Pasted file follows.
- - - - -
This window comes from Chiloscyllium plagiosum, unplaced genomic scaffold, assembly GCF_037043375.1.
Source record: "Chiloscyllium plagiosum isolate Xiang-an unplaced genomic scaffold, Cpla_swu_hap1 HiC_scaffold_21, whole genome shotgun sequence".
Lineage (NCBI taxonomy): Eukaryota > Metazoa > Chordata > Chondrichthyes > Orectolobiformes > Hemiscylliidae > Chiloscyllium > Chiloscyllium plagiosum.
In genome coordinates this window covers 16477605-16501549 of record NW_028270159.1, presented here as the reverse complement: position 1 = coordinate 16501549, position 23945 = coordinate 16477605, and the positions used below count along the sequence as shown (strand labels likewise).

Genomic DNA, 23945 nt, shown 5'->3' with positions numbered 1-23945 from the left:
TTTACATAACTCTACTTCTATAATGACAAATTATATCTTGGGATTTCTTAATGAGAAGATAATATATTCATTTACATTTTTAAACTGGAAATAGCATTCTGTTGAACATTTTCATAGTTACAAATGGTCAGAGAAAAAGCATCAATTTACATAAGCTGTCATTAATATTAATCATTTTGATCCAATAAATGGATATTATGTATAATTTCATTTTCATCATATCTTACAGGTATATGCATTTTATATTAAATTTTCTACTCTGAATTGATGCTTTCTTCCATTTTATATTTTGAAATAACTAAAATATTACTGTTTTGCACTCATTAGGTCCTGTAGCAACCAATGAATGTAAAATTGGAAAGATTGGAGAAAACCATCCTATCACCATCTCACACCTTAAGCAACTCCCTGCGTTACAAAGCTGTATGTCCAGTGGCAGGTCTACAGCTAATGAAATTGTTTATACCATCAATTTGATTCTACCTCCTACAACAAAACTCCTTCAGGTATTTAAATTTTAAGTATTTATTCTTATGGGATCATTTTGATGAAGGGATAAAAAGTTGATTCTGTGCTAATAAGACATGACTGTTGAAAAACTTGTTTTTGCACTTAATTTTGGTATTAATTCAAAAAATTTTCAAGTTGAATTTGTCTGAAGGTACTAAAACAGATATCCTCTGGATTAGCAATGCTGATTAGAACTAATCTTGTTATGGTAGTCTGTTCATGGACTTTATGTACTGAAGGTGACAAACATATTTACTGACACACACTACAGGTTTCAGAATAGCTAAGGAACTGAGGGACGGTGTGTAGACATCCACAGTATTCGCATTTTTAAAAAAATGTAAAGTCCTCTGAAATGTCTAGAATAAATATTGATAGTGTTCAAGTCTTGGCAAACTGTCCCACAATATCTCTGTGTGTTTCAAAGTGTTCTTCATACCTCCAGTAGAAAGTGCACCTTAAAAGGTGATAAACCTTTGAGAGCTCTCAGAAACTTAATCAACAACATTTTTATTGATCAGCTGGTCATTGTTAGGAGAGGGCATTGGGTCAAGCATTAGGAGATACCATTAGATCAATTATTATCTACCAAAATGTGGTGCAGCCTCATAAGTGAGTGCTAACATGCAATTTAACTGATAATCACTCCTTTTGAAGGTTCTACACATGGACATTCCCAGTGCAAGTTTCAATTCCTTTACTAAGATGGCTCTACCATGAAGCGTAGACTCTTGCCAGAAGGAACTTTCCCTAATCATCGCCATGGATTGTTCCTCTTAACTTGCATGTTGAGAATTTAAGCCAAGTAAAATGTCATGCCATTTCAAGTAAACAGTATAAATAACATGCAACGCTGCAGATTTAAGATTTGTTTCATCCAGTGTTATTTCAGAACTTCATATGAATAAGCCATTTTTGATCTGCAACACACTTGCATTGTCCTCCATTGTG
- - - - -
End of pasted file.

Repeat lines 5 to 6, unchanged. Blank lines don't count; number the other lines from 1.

Genomic DNA, 23945 nt, shown 5'->3' with positions numbered 1-23945 from the left:
TTTACATAACTCTACTTCTATAATGACAAATTATATCTTGGGATTTCTTAATGAGAAGATAATATATTCATTTACATTTTTAAACTGGAAATAGCATTCTGTTGAACATTTTCATAGTTACAAATGGTCAGAGAAAAAGCATCAATTTACATAAGCTGTCATTAATATTAATCATTTTGATCCAATAAATGGATATTATGTATAATTTCATTTTCATCATATCTTACAGGTATATGCATTTTATATTAAATTTTCTACTCTGAATTGATGCTTTCTTCCATTTTATATTTTGAAATAACTAAAATATTACTGTTTTGCACTCATTAGGTCCTGTAGCAACCAATGAATGTAAAATTGGAAAGATTGGAGAAAACCATCCTATCACCATCTCACACCTTAAGCAACTCCCTGCGTTACAAAGCTGTATGTCCAGTGGCAGGTCTACAGCTAATGAAATTGTTTATACCATCAATTTGATTCTACCTCCTACAACAAAACTCCTTCAGGTATTTAAATTTTAAGTATTTATTCTTATGGGATCATTTTGATGAAGGGATAAAAAGTTGATTCTGTGCTAATAAGACATGACTGTTGAAAAACTTGTTTTTGCACTTAATTTTGGTATTAATTCAAAAAATTTTCAAGTTGAATTTGTCTGAAGGTACTAAAACAGATATCCTCTGGATTAGCAATGCTGATTAGAACTAATCTTGTTATGGTAGTCTGTTCATGGACTTTATGTACTGAAGGTGACAAACATATTTACTGACACACACTACAGGTTTCAGAATAGCTAAGGAACTGAGGGACGGTGTGTAGACATCCACAGTATTCGCATTTTTAAAAAAATGTAAAGTCCTCTGAAATGTCTAGAATAAATATTGATAGTGTTCAAGTCTTGGCAAACTGTCCCACAATATCTCTGTGTGTTTCAAAGTGTTCTTCATACCTCCAGTAGAAAGTGCACCTTAAAAGGTGATAAACCTTTGAGAGCTCTCAGAAACTTAATCAACAACATTTTTATTGATCAGCTGGTCATTGTTAGGAGAGGGCATTGGGTCAAGCATTAGGAGATACCATTAGATCAATTATTATCTACCAAAATGTGGTGCAGCCTCATAAGTGAGTGCTAACATGCAATTTAACTGATAATCACTCCTTTTGAAGGTTCTACACATGGACATTCCCAGTGCAAGTTTCAATTCCTTTACTAAGATGGCTCTACCATGAAGCGTAGACTCTTGCCAGAAGGAACTTTCCCTAATCATCGCCATGGATTGTTCCTCTTAACTTGCATGTTGAGAATTTAAGCCAAGTAAAATGTCATGCCATTTCAAGTAAACAGTATAAATAACATGCAACGCTGCAGATTTAAGATTTGTTTCATCCAGTGTTATTTCAGAACTTCATATGAATAAGCCATTTTTGATCTGCAACACACTTGCATTGTCCTCCATTGTG